War changes everything . . . even their love.
Bride-to-be Stella Carson can’t wait to marry her childhood sweetheart Marshall Henderson. But Marshall has been away serving his country and after suffering a head wound and being diagnosed with post-traumatic stress syndrome, he has distanced himself from Stella by asking her not to visit him in a Washington, D.C. hospital.
For the first time since beginning to review books on Goodreads and my blog, I’ve hit upon a novella that I really can’t make up my mind about! The subject matter cannot help but tug at the heartstrings, and whilst this is primarily a romance, it does turn one’s thoughts to the devastating effect of war and PTSD, not only on our fighting forces, but their nearest and dearest, and in some cases even the community as a whole.
Whilst my heart went out to Marshall as he struggled with memory issues, his actions seemed wholly unnatural (even given his PTSD). Stella’s behaviour seemed even more incomprehensible: The wedding seems far more important to her than her fiancé’s health and she came across as selfish and self-involved which meant I really couldn’t get invested in her plight.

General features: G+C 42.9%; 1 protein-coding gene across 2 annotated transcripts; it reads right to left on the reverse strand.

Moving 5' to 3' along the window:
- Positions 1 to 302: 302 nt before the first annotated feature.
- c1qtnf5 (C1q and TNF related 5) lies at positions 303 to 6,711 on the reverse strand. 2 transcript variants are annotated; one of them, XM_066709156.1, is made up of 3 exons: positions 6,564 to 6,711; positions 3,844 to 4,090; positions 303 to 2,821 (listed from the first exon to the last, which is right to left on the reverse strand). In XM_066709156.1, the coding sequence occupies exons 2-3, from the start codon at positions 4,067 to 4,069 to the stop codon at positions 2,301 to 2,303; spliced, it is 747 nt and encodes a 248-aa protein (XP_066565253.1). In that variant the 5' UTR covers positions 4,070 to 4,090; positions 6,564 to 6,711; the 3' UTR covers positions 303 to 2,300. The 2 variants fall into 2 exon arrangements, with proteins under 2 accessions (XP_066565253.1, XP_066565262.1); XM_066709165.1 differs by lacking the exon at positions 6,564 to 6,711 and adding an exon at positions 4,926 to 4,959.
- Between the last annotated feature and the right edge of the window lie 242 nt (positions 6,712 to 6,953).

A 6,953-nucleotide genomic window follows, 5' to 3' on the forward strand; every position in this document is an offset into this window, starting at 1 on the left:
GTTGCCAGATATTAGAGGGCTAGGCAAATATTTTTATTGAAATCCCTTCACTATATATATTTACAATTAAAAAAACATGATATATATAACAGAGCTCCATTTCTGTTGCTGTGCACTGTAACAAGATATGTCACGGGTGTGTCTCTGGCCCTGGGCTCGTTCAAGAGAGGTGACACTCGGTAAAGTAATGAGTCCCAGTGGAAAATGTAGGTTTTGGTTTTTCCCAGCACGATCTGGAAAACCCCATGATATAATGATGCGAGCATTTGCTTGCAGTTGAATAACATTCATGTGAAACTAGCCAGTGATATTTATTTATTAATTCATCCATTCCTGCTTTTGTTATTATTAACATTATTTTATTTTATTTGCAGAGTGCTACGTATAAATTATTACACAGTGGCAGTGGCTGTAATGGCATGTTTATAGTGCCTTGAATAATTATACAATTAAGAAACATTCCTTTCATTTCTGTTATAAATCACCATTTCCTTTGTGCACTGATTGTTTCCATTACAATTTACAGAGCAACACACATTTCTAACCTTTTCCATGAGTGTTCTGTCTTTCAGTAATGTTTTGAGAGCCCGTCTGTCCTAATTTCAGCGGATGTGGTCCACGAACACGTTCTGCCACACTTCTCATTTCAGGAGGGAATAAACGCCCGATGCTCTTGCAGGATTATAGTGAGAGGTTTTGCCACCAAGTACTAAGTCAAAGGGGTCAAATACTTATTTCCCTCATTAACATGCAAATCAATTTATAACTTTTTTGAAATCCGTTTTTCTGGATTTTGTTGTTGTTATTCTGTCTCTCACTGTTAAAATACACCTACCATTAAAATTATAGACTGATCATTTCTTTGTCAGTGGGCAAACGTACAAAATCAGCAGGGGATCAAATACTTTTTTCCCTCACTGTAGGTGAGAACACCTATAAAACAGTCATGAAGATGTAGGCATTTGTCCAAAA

The story is exceptionally religious, with all characters understandably relying heavily on their faith throughout, but this was repetitive to the point of tedium, and the dialogue seemed stilted at times. The point of view switches from Stella’s to Marshall’s, and whilst in most novels I find it jarring, in this case it was well done, and definitely added to the story.
For the first ¾ of the novella I was quite disenchanted with it, however at the eleventh hour it did come to life and I was happy with the ending.
Disclaimer: I was provided with an ecopy of An April Bride by NetGalley for the purposes of this review, but all opinions given are, as always, entirely my own.